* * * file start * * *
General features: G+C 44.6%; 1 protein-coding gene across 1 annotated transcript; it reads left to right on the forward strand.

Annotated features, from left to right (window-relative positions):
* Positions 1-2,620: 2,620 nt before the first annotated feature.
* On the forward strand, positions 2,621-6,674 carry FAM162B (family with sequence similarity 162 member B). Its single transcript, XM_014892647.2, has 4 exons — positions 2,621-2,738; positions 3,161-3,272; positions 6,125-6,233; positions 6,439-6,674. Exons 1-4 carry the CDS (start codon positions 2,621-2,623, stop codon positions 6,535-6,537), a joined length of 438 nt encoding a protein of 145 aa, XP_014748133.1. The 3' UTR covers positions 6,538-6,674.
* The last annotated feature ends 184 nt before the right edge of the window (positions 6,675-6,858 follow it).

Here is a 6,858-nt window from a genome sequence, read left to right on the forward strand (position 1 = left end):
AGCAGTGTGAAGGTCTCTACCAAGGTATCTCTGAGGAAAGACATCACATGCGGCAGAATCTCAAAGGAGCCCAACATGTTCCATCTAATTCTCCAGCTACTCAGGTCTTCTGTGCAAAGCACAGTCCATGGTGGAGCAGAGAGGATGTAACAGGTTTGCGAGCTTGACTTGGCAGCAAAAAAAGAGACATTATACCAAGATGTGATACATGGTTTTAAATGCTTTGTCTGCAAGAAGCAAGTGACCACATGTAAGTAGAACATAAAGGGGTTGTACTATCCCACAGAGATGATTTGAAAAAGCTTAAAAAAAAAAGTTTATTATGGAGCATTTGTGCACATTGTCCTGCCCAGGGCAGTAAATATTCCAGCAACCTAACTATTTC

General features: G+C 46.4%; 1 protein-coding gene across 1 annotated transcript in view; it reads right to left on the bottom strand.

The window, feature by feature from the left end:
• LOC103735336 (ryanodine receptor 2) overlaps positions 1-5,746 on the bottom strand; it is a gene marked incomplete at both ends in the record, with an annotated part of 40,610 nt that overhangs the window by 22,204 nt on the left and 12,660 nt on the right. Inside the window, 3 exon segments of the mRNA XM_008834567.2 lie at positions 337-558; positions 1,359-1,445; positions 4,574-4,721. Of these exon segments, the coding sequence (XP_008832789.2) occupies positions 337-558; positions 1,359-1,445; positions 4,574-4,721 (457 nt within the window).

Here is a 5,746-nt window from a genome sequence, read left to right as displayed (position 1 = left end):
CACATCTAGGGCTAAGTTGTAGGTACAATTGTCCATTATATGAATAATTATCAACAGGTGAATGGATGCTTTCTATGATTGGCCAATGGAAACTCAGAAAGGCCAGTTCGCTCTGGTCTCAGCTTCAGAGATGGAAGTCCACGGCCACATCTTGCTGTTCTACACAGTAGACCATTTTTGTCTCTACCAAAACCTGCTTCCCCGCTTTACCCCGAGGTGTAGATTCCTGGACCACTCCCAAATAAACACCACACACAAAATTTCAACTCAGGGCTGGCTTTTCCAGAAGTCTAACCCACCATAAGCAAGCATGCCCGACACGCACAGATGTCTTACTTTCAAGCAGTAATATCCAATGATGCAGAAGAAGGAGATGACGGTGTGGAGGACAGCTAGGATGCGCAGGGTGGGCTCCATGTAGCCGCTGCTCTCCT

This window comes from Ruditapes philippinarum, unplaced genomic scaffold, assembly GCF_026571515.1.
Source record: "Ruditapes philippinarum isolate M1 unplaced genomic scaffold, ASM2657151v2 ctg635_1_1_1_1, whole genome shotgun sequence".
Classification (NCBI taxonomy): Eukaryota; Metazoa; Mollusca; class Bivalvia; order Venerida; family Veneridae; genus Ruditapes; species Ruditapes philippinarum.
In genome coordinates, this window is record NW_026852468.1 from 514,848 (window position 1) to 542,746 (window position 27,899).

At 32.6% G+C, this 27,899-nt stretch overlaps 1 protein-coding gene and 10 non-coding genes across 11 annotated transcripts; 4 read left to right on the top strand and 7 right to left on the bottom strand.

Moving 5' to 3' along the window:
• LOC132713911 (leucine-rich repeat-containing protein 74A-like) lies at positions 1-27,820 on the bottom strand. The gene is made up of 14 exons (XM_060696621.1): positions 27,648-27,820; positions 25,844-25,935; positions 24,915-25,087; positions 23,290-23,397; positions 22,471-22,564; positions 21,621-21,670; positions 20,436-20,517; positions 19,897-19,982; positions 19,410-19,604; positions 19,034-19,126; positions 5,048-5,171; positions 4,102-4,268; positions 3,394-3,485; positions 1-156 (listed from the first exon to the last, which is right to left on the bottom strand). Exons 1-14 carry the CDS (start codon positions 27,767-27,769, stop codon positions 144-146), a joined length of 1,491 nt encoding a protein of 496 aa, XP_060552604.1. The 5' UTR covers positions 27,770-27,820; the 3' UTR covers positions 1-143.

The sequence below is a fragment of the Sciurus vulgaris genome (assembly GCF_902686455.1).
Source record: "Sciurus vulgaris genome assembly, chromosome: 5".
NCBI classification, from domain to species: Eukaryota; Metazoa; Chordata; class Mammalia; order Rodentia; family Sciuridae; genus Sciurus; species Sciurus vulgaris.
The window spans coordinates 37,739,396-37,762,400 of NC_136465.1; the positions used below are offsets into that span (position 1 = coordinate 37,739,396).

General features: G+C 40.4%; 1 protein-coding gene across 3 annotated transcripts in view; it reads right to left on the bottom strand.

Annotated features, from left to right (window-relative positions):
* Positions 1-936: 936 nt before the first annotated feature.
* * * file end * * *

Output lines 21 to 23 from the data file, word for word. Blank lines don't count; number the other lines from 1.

Source record: "Sciurus vulgaris genome assembly, chromosome: 5".
NCBI classification, from domain to species: Eukaryota; Metazoa; Chordata; class Mammalia; order Rodentia; family Sciuridae; genus Sciurus; species Sciurus vulgaris.
The window spans coordinates 37,739,396-37,762,400 of NC_136465.1; the positions used below are offsets into that span (position 1 = coordinate 37,739,396).